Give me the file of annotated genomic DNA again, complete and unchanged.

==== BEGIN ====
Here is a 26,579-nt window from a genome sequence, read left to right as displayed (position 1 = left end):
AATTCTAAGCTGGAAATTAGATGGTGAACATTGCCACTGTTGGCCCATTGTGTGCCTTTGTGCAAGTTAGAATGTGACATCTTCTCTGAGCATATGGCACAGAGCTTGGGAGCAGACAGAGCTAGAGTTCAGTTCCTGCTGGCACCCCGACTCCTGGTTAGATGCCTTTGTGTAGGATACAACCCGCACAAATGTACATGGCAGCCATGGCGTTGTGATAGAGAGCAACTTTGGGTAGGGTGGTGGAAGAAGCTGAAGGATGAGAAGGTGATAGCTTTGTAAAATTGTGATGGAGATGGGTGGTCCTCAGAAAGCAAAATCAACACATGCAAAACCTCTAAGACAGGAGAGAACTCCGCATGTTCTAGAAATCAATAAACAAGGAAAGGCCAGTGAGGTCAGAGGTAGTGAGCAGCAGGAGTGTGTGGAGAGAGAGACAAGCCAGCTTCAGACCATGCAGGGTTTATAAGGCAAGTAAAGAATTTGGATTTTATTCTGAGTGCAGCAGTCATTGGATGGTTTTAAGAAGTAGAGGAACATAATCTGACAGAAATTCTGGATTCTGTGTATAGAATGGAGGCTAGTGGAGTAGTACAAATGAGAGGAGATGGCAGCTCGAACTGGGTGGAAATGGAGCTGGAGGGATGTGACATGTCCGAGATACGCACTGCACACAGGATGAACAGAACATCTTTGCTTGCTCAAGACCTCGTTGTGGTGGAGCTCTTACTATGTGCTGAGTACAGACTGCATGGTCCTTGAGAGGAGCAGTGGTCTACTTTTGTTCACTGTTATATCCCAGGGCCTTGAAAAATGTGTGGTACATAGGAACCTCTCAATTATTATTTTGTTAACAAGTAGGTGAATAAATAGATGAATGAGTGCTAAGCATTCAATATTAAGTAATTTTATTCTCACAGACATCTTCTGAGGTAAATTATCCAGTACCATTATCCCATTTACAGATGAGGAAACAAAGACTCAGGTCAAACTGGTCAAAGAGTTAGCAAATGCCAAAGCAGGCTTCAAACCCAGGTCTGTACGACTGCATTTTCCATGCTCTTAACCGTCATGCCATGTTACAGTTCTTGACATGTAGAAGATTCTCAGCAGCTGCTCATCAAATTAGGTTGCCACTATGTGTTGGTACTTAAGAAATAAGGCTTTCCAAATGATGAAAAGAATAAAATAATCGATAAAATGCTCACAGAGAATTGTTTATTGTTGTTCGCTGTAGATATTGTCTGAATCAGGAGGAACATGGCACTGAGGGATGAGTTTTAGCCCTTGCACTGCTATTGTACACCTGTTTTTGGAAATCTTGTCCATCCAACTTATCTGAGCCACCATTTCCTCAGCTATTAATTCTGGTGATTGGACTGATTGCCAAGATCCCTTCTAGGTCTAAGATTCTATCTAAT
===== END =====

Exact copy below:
Here is a 26,579-nt window from a genome sequence, read left to right as displayed (position 1 = left end):
AATTCTAAGCTGGAAATTAGATGGTGAACATTGCCACTGTTGGCCCATTGTGTGCCTTTGTGCAAGTTAGAATGTGACATCTTCTCTGAGCATATGGCACAGAGCTTGGGAGCAGACAGAGCTAGAGTTCAGTTCCTGCTGGCACCCCGACTCCTGGTTAGATGCCTTTGTGTAGGATACAACCCGCACAAATGTACATGGCAGCCATGGCGTTGTGATAGAGAGCAACTTTGGGTAGGGTGGTGGAAGAAGCTGAAGGATGAGAAGGTGATAGCTTTGTAAAATTGTGATGGAGATGGGTGGTCCTCAGAAAGCAAAATCAACACATGCAAAACCTCTAAGACAGGAGAGAACTCCGCATGTTCTAGAAATCAATAAACAAGGAAAGGCCAGTGAGGTCAGAGGTAGTGAGCAGCAGGAGTGTGTGGAGAGAGAGACAAGCCAGCTTCAGACCATGCAGGGTTTATAAGGCAAGTAAAGAATTTGGATTTTATTCTGAGTGCAGCAGTCATTGGATGGTTTTAAGAAGTAGAGGAACATAATCTGACAGAAATTCTGGATTCTGTGTATAGAATGGAGGCTAGTGGAGTAGTACAAATGAGAGGAGATGGCAGCTCGAACTGGGTGGAAATGGAGCTGGAGGGATGTGACATGTCCGAGATACGCACTGCACACAGGATGAACAGAACATCTTTGCTTGCTCAAGACCTCGTTGTGGTGGAGCTCTTACTATGTGCTGAGTACAGACTGCATGGTCCTTGAGAGGAGCAGTGGTCTACTTTTGTTCACTGTTATATCCCAGGGCCTTGAAAAATGTGTGGTACATAGGAACCTCTCAATTATTATTTTGTTAACAAGTAGGTGAATAAATAGATGAATGAGTGCTAAGCATTCAATATTAAGTAATTTTATTCTCACAGACATCTTCTGAGGTAAATTATCCAGTACCATTATCCCATTTACAGATGAGGAAACAAAGACTCAGGTCAAACTGGTCAAAGAGTTAGCAAATGCCAAAGCAGGCTTCAAACCCAGGTCTGTACGACTGCATTTTCCATGCTCTTAACCGTCATGCCATGTTACAGTTCTTGACATGTAGAAGATTCTCAGCAGCTGCTCATCAAATTAGGTTGCCACTATGTGTTGGTACTTAAGAAATAAGGCTTTCCAAATGATGAAAAGAATAAAATAATCGATAAAATGCTCACAGAGAATTGTTTATTGTTGTTCGCTGTAGATATTGTCTGAATCAGGAGGAACATGGCACTGAGGGATGAGTTTTAGCCCTTGCACTGCTATTGTACACCTGTTTTTGGAAATCTTGTCCATCCAACTTATCTGAGCCACCATTTCCTCAGCTATTAATTCTGGTGATTGGACTGATTGCCAAGATCCCTTCTAGGTCTAAGATTCTATCTAAT